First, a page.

Again - this is all conjecture - but a combination of the above being the case wouldn't surprise me in the least.

EDIT: And it seems to be, that a lot of started around 5th edition, after many of the Rick Priestley's and Andy Chambers' of old had left or were no longer closer involved in the design process. Unsurprising to me that the impending "codex creep" started shortly there after. Followed by the escalating mess of 6th/7th and now the escalating mess of 8th/9th.

But I guess we can all look forward to 10th edition coming out in the next year or two right? Maybe they'll do a "hard reset" and we can all buy everything all over again and hope it's better this time. Something...something about the definition of insanity.


This message was edited 2 times. Last update was at 2022/01/21 17:52:39


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 vipoid wrote:
Here's the catch, though - for this to work, their rules would need to be free. You don't get to charge £25-30 for a book that isn't even finished yet.


Ohoho... someone hasn't played a brand-new AAA computer or console game in the past 20 years.

   
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 JohnHwangDD wrote:
 vipoid wrote:
Here's the catch, though - for this to work, their rules would need to be free. You don't get to charge £25-30 for a book that isn't even finished yet.


Ohoho... someone hasn't played a brand-new AAA computer or console game in the past 20 years.


Not really true. While yes, some gak gets released half finished (and yeah. the video game industry is jam packed with problems), there are also plenty that released with a lot of polish. Witcher 3 had a ton of free patches/dlc. But the game without them was a complete finished game worth it's sticker price.


These are my opinions. This is how I feel. Others may feel differently. This needs to be stated for some reason.
 
   
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 Mezmorki wrote:
The question then is, why haven't they?
This:



This message was edited 1 time. Last update was at 2022/01/22 02:57:42


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Made in de
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That nails it.

GW's goal is to make money, not to design the best game ever. It just needs to be good enough to keep drawing in new customers and while not driving away those existing customers willing to pay money.

This message was edited 2 times. Last update was at 2022/01/22 09:38:53


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Austria

 JohnHwangDD wrote:
 vipoid wrote:
Here's the catch, though - for this to work, their rules would need to be free. You don't get to charge £25-30 for a book that isn't even finished yet.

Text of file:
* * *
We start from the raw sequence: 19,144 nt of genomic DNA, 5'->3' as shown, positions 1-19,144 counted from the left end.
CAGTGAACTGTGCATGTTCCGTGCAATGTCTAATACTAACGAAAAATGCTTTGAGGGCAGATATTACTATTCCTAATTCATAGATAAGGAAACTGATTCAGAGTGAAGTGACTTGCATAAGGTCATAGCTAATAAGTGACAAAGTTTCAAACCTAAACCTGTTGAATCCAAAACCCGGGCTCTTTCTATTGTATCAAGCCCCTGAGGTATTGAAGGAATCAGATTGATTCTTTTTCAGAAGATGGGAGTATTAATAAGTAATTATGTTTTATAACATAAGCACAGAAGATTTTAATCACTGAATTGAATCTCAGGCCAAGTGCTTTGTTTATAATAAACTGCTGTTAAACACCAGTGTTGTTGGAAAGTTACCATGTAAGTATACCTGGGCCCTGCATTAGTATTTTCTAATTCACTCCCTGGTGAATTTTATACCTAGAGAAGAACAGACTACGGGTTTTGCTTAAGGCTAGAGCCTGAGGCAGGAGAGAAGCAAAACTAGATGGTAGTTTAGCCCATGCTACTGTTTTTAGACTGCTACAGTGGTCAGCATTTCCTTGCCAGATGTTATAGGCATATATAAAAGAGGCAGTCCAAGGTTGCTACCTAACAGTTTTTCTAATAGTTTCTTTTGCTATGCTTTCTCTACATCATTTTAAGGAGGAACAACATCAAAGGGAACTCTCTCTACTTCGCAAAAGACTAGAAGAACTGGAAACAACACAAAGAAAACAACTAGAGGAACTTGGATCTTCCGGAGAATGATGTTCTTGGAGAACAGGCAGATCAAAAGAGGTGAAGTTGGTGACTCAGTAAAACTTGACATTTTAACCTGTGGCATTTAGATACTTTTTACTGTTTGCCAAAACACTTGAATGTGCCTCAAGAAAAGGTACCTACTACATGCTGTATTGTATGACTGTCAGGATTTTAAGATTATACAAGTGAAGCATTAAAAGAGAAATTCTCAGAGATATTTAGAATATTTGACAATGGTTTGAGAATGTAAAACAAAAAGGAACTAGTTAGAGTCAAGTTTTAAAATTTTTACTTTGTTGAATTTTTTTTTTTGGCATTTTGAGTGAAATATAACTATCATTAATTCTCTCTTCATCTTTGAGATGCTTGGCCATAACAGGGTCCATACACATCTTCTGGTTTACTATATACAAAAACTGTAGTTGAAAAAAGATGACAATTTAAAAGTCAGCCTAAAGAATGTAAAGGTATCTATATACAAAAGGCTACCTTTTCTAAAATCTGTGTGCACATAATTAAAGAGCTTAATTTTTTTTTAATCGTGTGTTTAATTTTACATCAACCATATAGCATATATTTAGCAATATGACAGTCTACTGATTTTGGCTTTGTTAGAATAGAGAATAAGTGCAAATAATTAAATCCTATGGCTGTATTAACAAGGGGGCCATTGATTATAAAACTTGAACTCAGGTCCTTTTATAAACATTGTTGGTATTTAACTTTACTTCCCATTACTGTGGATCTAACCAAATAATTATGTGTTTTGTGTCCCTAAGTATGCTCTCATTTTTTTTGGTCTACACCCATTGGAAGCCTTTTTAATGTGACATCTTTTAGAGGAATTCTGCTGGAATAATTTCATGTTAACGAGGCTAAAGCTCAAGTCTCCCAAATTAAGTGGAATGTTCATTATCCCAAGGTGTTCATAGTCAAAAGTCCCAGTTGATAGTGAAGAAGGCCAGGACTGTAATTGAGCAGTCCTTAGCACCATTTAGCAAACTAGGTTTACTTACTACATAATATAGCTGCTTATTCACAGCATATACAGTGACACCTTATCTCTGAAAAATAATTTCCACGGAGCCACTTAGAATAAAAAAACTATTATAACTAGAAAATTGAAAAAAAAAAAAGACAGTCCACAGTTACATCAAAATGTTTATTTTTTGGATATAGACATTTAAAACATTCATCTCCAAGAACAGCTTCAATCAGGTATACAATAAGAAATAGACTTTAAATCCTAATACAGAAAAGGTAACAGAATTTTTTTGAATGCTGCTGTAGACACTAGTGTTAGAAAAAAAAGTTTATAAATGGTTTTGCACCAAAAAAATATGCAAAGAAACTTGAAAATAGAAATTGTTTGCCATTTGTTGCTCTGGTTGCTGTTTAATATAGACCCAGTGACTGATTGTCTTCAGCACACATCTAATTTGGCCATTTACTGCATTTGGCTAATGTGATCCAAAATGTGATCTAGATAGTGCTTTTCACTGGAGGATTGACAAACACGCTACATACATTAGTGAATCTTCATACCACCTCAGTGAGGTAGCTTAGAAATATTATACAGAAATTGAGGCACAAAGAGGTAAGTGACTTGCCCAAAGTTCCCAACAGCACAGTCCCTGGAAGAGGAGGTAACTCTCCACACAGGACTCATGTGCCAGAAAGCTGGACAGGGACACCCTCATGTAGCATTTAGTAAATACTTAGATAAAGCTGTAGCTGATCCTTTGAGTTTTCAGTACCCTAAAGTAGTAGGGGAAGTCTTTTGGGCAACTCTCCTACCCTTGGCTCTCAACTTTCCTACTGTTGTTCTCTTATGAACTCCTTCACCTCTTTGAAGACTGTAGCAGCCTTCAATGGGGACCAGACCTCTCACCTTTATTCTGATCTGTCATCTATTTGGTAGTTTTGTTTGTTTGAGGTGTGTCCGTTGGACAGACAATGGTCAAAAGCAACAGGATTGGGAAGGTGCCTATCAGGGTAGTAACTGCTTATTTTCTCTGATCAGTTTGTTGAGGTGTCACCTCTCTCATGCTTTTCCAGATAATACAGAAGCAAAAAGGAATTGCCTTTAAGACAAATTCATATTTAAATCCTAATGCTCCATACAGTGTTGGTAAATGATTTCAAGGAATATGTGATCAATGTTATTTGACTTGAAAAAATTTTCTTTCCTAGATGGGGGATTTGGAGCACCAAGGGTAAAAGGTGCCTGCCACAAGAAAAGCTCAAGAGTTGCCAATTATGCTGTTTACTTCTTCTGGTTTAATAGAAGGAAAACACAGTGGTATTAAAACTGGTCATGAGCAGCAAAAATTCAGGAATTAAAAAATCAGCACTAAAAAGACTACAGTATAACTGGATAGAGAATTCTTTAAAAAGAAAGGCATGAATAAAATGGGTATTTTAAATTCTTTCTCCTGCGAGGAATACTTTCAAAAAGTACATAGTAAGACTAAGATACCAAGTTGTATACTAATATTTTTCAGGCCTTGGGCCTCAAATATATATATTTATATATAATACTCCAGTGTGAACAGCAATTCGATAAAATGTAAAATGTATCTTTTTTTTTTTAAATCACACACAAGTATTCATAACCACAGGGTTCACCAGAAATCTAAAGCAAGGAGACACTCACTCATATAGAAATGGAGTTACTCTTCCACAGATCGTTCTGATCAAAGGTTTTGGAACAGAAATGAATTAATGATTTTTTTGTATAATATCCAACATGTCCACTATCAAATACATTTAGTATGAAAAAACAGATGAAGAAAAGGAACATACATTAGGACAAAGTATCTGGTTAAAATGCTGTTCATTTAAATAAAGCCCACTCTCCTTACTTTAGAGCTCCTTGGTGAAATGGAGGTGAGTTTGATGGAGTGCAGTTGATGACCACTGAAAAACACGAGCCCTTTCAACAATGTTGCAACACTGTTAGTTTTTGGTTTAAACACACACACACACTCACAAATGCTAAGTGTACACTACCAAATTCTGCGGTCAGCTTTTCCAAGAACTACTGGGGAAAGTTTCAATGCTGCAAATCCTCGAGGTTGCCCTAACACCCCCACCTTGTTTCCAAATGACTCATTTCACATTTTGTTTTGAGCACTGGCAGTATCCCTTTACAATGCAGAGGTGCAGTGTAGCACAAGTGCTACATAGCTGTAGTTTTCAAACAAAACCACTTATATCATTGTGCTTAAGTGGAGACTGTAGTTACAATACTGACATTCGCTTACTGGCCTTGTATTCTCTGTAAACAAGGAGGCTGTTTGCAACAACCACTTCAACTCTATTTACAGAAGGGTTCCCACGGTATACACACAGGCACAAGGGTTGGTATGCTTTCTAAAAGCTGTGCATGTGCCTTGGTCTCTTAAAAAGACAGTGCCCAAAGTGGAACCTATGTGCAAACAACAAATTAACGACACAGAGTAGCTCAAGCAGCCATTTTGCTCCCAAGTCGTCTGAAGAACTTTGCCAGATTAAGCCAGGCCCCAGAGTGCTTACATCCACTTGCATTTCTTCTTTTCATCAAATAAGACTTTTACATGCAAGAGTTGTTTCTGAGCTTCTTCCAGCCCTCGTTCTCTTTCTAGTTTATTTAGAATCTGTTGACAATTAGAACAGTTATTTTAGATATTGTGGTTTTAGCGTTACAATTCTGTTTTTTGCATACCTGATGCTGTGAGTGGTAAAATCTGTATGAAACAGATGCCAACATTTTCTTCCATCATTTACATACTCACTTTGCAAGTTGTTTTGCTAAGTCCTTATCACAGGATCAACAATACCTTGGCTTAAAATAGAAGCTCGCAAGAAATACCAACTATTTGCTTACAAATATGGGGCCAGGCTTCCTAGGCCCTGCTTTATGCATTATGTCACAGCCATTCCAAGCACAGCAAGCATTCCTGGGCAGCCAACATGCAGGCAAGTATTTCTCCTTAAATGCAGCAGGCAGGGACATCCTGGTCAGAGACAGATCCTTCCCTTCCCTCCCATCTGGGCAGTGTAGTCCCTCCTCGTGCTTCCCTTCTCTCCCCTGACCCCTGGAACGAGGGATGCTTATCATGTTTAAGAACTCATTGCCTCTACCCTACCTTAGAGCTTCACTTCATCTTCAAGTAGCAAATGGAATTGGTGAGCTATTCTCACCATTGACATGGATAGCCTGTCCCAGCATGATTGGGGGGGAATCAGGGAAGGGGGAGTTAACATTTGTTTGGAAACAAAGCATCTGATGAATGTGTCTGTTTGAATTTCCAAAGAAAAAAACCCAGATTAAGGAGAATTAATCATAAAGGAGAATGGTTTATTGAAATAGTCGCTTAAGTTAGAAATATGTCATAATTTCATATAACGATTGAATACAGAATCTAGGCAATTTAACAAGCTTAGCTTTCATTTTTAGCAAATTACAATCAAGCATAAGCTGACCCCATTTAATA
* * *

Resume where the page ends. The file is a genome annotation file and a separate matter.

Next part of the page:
Ohoho... someone hasn't played a brand-new AAA computer or console game in the past 20 years.

But they call it early Access most of time and necessary patches are free

Even EA does not have the balls to charge full price for the day 1 bug fix

Harry, bring this ring to Narnia or the Sith will take the Enterprise

M41 - Alternative Rules for Battles in the 41st Millennium (40k LRB Project) 
   
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 Jidmah wrote:
That nails it.

GW's goal is to make money, not to design the best game ever. It just needs to be good enough to keep drawing in new customers and while not driving away those existing customers willing to pay money.


Which then comes down to why do the individuals pay for it? Especially now, having worked out how fethed up their business practice of charging premium prices for garbage content is, why would you (or any individual who has seen behind the curtain) pay a single red cent for a book of content you know is obsolete in no time flat?

It's one thing when they got you and you didn't realize you were being got. It's entirely different when you know they are doing this and you keep doing it anyway.


These are my opinions. This is how I feel. Others may feel differently. This needs to be stated for some reason.
 
   
Made in de
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Our maybe people are making a reasonable decisions that what they are getting is worth their money because they are having fun with their products.

I know that doesn't fit the "GW conning brainless sheeple into a disfunctional game" narrative, but that's how it is.

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Chemtrails aren't a thing
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I think there is more to it than that.

You can have fun with 40k miniatures playing 4th, or Mezzo's ProHammer. Those are "finished" - no churn, no obsolescence, no rebuying the same thing but slightly different.

I think there's something more to it than "it's fun so why not do it?" You can see this in the 'cult of officialdom' where actively unfun things are embraced by players with a shrug and a wince because "hey, it's official".